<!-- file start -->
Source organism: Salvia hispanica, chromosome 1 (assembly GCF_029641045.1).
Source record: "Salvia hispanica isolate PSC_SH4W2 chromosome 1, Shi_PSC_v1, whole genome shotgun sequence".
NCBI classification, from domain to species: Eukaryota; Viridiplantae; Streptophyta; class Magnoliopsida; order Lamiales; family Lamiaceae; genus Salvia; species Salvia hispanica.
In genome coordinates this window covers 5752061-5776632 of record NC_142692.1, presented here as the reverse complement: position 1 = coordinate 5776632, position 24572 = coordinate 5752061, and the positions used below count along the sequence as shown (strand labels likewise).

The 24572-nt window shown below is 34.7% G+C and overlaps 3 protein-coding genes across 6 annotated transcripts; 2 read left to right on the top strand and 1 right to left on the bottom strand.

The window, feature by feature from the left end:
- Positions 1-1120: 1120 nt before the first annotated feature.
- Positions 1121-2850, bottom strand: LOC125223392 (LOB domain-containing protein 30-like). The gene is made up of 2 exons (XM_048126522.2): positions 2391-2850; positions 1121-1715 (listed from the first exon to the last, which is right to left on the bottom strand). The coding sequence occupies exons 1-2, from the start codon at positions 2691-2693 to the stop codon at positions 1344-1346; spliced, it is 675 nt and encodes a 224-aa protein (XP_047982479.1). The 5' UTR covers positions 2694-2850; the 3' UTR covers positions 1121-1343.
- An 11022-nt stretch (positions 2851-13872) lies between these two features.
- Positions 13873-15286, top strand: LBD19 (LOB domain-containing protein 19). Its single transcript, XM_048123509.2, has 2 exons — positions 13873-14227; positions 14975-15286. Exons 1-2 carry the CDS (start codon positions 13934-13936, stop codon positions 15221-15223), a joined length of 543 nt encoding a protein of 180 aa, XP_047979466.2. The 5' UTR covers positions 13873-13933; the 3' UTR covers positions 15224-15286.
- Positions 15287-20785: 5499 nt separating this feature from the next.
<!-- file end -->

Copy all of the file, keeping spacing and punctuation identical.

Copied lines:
Source organism: Salvia hispanica, chromosome 1 (assembly GCF_029641045.1).
Source record: "Salvia hispanica isolate PSC_SH4W2 chromosome 1, Shi_PSC_v1, whole genome shotgun sequence".
NCBI classification, from domain to species: Eukaryota; Viridiplantae; Streptophyta; class Magnoliopsida; order Lamiales; family Lamiaceae; genus Salvia; species Salvia hispanica.
In genome coordinates this window covers 5752061-5776632 of record NC_142692.1, presented here as the reverse complement: position 1 = coordinate 5776632, position 24572 = coordinate 5752061, and the positions used below count along the sequence as shown (strand labels likewise).

The 24572-nt window shown below is 34.7% G+C and overlaps 3 protein-coding genes across 6 annotated transcripts; 2 read left to right on the top strand and 1 right to left on the bottom strand.

The window, feature by feature from the left end:
- Positions 1-1120: 1120 nt before the first annotated feature.
- Positions 1121-2850, bottom strand: LOC125223392 (LOB domain-containing protein 30-like). The gene is made up of 2 exons (XM_048126522.2): positions 2391-2850; positions 1121-1715 (listed from the first exon to the last, which is right to left on the bottom strand). The coding sequence occupies exons 1-2, from the start codon at positions 2691-2693 to the stop codon at positions 1344-1346; spliced, it is 675 nt and encodes a 224-aa protein (XP_047982479.1). The 5' UTR covers positions 2694-2850; the 3' UTR covers positions 1121-1343.
- An 11022-nt stretch (positions 2851-13872) lies between these two features.
- Positions 13873-15286, top strand: LBD19 (LOB domain-containing protein 19). Its single transcript, XM_048123509.2, has 2 exons — positions 13873-14227; positions 14975-15286. Exons 1-2 carry the CDS (start codon positions 13934-13936, stop codon positions 15221-15223), a joined length of 543 nt encoding a protein of 180 aa, XP_047979466.2. The 5' UTR covers positions 13873-13933; the 3' UTR covers positions 15224-15286.
- Positions 15287-20785: 5499 nt separating this feature from the next.